While we acknowledge your commitment to cease production of drugs at this facility, we note that you provided a similar commitment in your response to your 2016 FDA inspection.
If you plan to resume manufacturing drugs, notify this office before resuming your operations.
The violations cited in this letter are not intended to be an all-inclusive list of violations that exist at your facility. You are responsible for investigating and determining the causes of any violations and for preventing their recurrence or the occurrence of other violations.
Correct any violations promptly. Failure to promptly and adequately address this matter may result in regulatory or legal action without further notice including, without limitation, seizure, and injunction. Unresolved violations may also prevent other Federal agencies from awarding contracts.
Failure to address violations may also cause FDA to withhold issuance of Export Certificates. FDA may withhold approval of new applications or supplements listing your firm as a drug manufacturer until any violations are completely addressed and we confirm your compliance with CGMP. We may re-inspect to verify that you have completed corrective actions to address any violations.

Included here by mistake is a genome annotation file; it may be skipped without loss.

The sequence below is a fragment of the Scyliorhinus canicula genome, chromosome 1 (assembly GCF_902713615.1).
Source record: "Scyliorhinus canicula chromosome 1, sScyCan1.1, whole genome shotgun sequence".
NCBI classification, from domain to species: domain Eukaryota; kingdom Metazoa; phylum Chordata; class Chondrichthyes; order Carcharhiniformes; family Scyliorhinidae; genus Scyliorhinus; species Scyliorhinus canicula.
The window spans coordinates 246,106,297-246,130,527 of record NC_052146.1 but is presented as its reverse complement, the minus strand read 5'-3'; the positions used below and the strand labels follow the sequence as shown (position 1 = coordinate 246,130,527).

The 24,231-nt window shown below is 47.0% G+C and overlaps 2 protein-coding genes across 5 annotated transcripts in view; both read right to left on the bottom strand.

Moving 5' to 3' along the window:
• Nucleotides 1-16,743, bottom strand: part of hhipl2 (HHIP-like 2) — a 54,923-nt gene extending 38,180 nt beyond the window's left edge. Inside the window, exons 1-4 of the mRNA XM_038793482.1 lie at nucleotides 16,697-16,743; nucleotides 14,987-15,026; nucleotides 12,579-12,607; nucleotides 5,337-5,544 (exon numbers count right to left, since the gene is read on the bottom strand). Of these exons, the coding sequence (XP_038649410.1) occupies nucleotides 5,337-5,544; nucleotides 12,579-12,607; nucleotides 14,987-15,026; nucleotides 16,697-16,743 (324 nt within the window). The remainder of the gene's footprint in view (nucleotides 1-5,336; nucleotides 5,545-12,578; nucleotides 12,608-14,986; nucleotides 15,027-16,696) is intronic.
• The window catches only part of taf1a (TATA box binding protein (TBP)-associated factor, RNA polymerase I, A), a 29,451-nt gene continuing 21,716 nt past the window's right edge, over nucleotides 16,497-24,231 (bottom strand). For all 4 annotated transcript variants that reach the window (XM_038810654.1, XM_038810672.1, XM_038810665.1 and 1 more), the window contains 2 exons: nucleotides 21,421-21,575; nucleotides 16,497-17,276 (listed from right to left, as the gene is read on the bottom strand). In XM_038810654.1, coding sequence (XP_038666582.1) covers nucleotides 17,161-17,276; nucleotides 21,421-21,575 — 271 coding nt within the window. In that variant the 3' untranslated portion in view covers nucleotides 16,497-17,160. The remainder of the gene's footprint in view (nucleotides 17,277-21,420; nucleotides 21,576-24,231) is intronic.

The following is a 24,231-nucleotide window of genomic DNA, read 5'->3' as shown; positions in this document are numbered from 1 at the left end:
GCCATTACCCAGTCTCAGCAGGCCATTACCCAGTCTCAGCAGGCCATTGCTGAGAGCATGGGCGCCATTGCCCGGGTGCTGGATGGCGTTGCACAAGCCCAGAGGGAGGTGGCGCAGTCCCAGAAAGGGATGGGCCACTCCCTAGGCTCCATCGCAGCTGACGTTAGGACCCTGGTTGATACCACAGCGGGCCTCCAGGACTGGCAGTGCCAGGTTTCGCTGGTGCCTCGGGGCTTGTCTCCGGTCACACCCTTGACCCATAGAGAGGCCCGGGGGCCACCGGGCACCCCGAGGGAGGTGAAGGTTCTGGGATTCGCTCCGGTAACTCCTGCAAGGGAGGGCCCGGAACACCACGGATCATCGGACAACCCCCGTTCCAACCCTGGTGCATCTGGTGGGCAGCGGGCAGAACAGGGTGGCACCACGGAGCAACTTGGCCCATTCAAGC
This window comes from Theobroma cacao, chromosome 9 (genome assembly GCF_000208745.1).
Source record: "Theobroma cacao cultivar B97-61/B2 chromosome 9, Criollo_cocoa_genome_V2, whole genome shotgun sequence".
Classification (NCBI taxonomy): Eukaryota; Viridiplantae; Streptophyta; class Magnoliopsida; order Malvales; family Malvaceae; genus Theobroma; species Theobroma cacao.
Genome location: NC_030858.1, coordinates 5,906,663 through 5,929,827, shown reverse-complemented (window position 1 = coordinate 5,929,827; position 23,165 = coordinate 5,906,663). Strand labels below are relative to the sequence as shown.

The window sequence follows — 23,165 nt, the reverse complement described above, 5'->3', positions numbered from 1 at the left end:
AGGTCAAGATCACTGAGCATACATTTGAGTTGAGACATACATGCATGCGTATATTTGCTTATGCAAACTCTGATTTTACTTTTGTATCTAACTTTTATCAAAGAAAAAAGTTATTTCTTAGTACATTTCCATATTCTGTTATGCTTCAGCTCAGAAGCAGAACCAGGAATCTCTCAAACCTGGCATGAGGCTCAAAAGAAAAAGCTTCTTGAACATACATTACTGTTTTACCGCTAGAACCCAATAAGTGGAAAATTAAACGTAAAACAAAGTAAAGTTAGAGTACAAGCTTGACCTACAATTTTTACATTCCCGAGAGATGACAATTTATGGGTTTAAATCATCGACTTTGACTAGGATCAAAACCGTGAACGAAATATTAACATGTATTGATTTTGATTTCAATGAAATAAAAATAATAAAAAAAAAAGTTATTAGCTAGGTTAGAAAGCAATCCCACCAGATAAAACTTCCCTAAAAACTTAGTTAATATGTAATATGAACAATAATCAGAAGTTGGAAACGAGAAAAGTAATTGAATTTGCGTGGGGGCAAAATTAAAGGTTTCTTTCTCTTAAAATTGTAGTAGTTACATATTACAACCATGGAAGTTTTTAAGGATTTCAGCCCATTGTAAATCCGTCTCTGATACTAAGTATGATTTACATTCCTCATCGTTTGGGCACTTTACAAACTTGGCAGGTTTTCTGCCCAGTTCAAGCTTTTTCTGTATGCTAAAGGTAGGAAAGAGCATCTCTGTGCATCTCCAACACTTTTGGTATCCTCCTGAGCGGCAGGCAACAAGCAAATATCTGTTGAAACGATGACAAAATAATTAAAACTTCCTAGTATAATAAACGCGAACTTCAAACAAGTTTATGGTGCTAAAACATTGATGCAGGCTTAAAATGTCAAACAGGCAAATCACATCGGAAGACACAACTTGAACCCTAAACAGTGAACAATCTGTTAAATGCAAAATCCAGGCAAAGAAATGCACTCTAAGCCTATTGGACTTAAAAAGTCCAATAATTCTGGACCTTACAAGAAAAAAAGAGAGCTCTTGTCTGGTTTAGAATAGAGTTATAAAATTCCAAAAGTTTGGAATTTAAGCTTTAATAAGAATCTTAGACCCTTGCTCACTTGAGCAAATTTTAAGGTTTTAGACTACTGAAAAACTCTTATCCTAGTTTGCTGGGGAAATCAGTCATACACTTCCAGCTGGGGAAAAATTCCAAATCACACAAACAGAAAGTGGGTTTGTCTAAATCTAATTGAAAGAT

This letter notifies you of our findings and provides you an opportunity to address the above deficiencies. After you receive this letter, respond to this office in writing within 15 working days. Specify what you have done to address any violations and to prevent their recurrence. In response to this letter, you may provide additional information for our consideration as we continue to assess your activities and practices. If you cannot complete corrective actions within 15 working days, state your reasons for delay and your schedule for completion.
Send your electronic reply to ORAPHARM1_RESPONSES@fda.hhs.gov. Your written notification should refer to Warning Letter CMS # 632881 and include FEI: 3001587133.
If you have questions regarding the content of this letter, please contact Samina Khan, Compliance Officer, at firstname.lastname@example.org.
Acting Program Division Director/District Director
Office of Pharmaceutical Quality Operations Division I/
New Jersey District
1 Due to an increased demand for alcohol-based hand sanitizers during the COVID-19 pandemic, the FDA published the Guidance for Industry: Temporary Policy for Preparation of Certain Alcohol-Based Hand Sanitizer Products During the Public Health Emergency (COVID-19) on March 19, 2020, and subsequently updated the guidance several times. The guidance was withdrawn effective December 31, 2021 (86 Fed Reg at 56960). This guidance communicated the Agency’s temporary policy that we did not intend to take action against firms for CGMP violations under section 501(a)(2)(B) of the FD&C Act if such firms prepared alcohol- based hand sanitizers for consumer use (or for use as a health care personnel hand rub) during the public health emergency, provided certain circumstances described in the guidance were present. These circumstances included preparation of hand sanitizer products using only the ingredients and formulas set forth in the guidance. Because American Cleaning Solutions hand sanitizer drug products were not consistent with the formulations described in these guidances, they did not fall within any temporary Agency policy not to take action against firms manufacturing hand sanitizer products for violations of section 505 of the FD&C Act.